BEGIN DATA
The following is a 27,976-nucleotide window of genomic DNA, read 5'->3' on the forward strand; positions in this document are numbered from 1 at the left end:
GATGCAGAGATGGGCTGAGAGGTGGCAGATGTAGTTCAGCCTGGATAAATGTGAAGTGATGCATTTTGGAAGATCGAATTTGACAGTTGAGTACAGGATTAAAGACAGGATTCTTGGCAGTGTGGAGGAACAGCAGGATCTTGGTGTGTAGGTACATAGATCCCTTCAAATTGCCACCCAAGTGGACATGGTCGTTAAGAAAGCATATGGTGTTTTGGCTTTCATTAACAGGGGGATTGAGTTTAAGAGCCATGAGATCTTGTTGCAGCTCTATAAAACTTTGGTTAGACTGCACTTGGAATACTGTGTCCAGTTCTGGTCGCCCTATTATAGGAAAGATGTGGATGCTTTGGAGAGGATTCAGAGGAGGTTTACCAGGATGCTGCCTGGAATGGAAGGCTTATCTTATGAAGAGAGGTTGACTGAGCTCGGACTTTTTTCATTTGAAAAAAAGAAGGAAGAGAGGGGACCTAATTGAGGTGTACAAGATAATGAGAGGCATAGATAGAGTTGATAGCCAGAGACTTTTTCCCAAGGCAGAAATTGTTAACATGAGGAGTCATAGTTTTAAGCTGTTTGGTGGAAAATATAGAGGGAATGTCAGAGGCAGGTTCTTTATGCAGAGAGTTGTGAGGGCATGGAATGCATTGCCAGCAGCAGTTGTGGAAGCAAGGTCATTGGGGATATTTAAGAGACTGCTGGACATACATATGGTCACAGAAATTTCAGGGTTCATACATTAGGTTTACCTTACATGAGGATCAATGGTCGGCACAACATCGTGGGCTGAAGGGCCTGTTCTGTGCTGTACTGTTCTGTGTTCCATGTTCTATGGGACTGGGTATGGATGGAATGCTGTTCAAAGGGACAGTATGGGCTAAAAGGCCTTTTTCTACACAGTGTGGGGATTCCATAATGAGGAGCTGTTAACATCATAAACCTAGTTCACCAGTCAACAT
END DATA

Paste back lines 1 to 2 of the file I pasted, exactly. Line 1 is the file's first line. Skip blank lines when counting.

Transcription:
The following is a 27,976-nucleotide window of genomic DNA, read 5'->3' on the forward strand; positions in this document are numbered from 1 at the left end:
GATGCAGAGATGGGCTGAGAGGTGGCAGATGTAGTTCAGCCTGGATAAATGTGAAGTGATGCATTTTGGAAGATCGAATTTGACAGTTGAGTACAGGATTAAAGACAGGATTCTTGGCAGTGTGGAGGAACAGCAGGATCTTGGTGTGTAGGTACATAGATCCCTTCAAATTGCCACCCAAGTGGACATGGTCGTTAAGAAAGCATATGGTGTTTTGGCTTTCATTAACAGGGGGATTGAGTTTAAGAGCCATGAGATCTTGTTGCAGCTCTATAAAACTTTGGTTAGACTGCACTTGGAATACTGTGTCCAGTTCTGGTCGCCCTATTATAGGAAAGATGTGGATGCTTTGGAGAGGATTCAGAGGAGGTTTACCAGGATGCTGCCTGGAATGGAAGGCTTATCTTATGAAGAGAGGTTGACTGAGCTCGGACTTTTTTCATTTGAAAAAAAGAAGGAAGAGAGGGGACCTAATTGAGGTGTACAAGATAATGAGAGGCATAGATAGAGTTGATAGCCAGAGACTTTTTCCCAAGGCAGAAATTGTTAACATGAGGAGTCATAGTTTTAAGCTGTTTGGTGGAAAATATAGAGGGAATGTCAGAGGCAGGTTCTTTATGCAGAGAGTTGTGAGGGCATGGAATGCATTGCCAGCAGCAGTTGTGGAAGCAAGGTCATTGGGGATATTTAAGAGACTGCTGGACATACATATGGTCACAGAAATTTCAGGGTTCATACATTAGGTTTACCTTACATGAGGATCAATGGTCGGCACAACATCGTGGGCTGAAGGGCCTGTTCTGTGCTGTACTGTTCTGTGTTCCATGTTCTATGGGACTGGGTATGGATGGAATGCTGTTCAAAGGGACAGTATGGGCTAAAAGGCCTTTTTCTACACAGTGTGGGGATTCCATAATGAGGAGCTGTTAACATCATAAACCTAGTTCACCAGTCAACAT